Stills & Cinema

The Guts and the Glory

A blog on the mechanics, philosophy, and art of image making

The Cooke Look (I want it, and why you should too)

| You either know this or you don’t. If you do know it,  you REALLY know it. |


I. A History

Cooke Optics has been making the best* lenses for a loooong time.  Taylor & Hobson (later Cooke) first started making telescope lenses and then they made their first triplet lens that really was a breakthrough in design for all the problems that plagued lens makers in 1893.  Their reputation grew and they designed the lenses for the extreme environments of Shackleton’s arctic expeditions.  

| Yeah you heard me right they designed lenses for Shackleton. |

Sold yet? The expeditions took a Cooke 12in f/3.5 lens to use on a Graflex to make 4 3/4 x 6 1/2 inch glass negatives.  Talk about reputation.  But we’re just getting started folks.  Cooke really gained a reputation with their Speed Pancro design in 1921 when the demands for filming under lower light conditions were higher.  In 1922 Cooke was recruited to make lenses for Everest expedition documentation.  They made a 20 inch Cooke Series VIII f5.6 Telephoto lens to document climbers at distances of 2 miles.  Basically Cookes were the lenses that went to Everest and the arctic.  Ansel Adams also used a Cooke 8x10 convertible lens called the Series XV for much of his landscape work.   This lens is still manufactured today.  More on this lens later.  Today Cooke has an expansive collection of cinema lenses that are just legends in their field.  A quick little summary: Cooke basically designed lenses for anything that was really important.

*Yes in my OPINION they are the best lenses.      

II. The Look

This is where the reputation is and I am going to break it down to a couple categories and then sum it up in a overall category known as “lens draw.”

  1. Highlight rendition

  2. Sharpness

  3. Image Transition

  4. Contrast shape

  5. Color


1. Highlight rendition-This is an area where Cooke lenses are really strong and gives the image a really realistic look.  If the lens doesn’t mate with the capturing medium to give smooth highlight transition and roll then it won’t recreate a natural pleasing image.  The Cooke coatings and glass physics makes this possible.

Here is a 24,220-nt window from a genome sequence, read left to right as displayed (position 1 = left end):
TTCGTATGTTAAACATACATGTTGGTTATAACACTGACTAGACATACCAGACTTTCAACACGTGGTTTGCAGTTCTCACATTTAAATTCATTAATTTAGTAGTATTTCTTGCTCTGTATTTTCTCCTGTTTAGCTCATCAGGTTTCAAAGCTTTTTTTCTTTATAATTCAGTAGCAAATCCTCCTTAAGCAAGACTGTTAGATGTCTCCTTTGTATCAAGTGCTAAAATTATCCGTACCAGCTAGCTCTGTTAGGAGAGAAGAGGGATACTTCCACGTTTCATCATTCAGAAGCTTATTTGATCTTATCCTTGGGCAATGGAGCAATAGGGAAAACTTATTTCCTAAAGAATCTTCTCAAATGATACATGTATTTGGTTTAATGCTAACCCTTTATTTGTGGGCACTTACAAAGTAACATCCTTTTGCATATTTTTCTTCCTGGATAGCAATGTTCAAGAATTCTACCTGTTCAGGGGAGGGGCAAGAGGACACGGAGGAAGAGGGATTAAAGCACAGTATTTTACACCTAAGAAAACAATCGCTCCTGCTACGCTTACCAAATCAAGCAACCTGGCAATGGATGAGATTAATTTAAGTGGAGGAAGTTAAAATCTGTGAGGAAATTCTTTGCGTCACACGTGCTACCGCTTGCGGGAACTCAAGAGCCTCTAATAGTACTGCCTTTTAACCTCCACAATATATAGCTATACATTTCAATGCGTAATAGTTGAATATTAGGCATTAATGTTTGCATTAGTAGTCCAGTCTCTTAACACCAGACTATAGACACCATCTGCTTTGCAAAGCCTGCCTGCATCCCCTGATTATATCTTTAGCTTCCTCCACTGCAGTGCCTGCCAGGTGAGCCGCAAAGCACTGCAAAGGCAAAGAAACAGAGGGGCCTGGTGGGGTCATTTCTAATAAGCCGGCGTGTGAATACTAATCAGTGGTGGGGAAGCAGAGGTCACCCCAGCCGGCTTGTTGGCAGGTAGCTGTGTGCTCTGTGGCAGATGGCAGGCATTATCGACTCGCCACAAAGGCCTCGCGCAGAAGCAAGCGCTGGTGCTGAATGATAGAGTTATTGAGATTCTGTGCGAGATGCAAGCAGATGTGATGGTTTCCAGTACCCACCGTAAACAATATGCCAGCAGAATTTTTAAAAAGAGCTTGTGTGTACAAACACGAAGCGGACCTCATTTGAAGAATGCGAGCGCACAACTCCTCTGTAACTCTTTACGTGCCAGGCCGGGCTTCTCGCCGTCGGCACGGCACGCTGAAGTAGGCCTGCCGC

2. Sharpness- Cooke lenses are known as some of the sharpest lenses but they are not clinically or sterile sharp.  The sharpness has character and has clarity rather than a harsh sharpness.  Sharpness is not a feature that exists in a vacuum.  It is always in relation to and in the context of the out of focus areas.  Thus the next point.  

3. Image Transition-Perhaps the “Cooke look’s” most notable characteristic is that Cook specifically designs the lenses for image transition or how the sharpest areas of the image transition to out of focus and the character of that out of focus.  The transition from sharp to out of focus on Cooke lenses is so so smooth, round, and natural. That smoothness in it’s image transition really separates this lens from any other lens out there really. The subtleties of this image transition is really what makes it a Cooke.  

4. Contrast Shape-  Also characteristic to Cooke lenses is their contrast shape.  Cooke’s lens coatings recreate perfect contrast that is not extreme and it’s flare control makes them go-to lenses for really tricky lighting conditions.

5. Color-This is also a major contributor to the “Cooke Look.”  Color rendition is warm and natural.  When I think of the “Cooke look” I think light yellows, light oranges, not red or magenta.  Again kind of going back to shape, the colors take on a very round, smooth shape.  Cooke knows memory tones (skin, foliage, blue sky, etc) and they design their lenses color rendition around faithful yet full of character reproduction of these tones.  Cooke kills it with skin tones.  I would probably argue this is probably the most important thing in cinema.  


Lens Draw  All of these characteristics add up to lens draw.  Cooke knows how to orchestrate these characteristics to create their look, “the Cooke look”. All of them work together and create something that separates your lens from the rest and this is what Cooke has done.  



III. The lens

I take in a fairly frequent stream of movies because I really enjoy them but there also is a lot of value for my furtherment of my career as a colorist. After a few years of working as a colorist I began recognizing the Cooke look in some of my favorite shows like Dr. Who and Sherlock etc.  That is when I started falling in love with it and noticing more of that Cooke look.  When I found out that I could get Cooke large format lens, I flipped a lid.  At the time I knew I could get a single cine lens for around $8k and I thought… well if I someday get really rich I’ll get one, but the large format lens felt much more realistic for my current work.  Then I stumbled upon some images on flickr from the Series XVa convertible lens.  That was a mistake… because I was instantly sold and yeah I knew I didn’t have any money for it…

So I am saving my pennies for the Cooke Series XVa.  Every time I look at some images from this lens, I almost pee my pants.  It’s around $5k for the lens which is sure not cheap but someday I’ll save enough to get it.  (I do take donations in the meantime ;) and if you do donate you’ll be the first to get some real silver gelatin prints from it)

That’s the Cooke look, why I love it, and why I want it for my large format photography.   

Here is a link to some of their noteable credits.

Here are some images from the Cooke Series XVa

If you like this content please subscribe for emails when new content is released.

A recent 8x10 x-ray shot with a 12in Gold Rim Goerz Dagor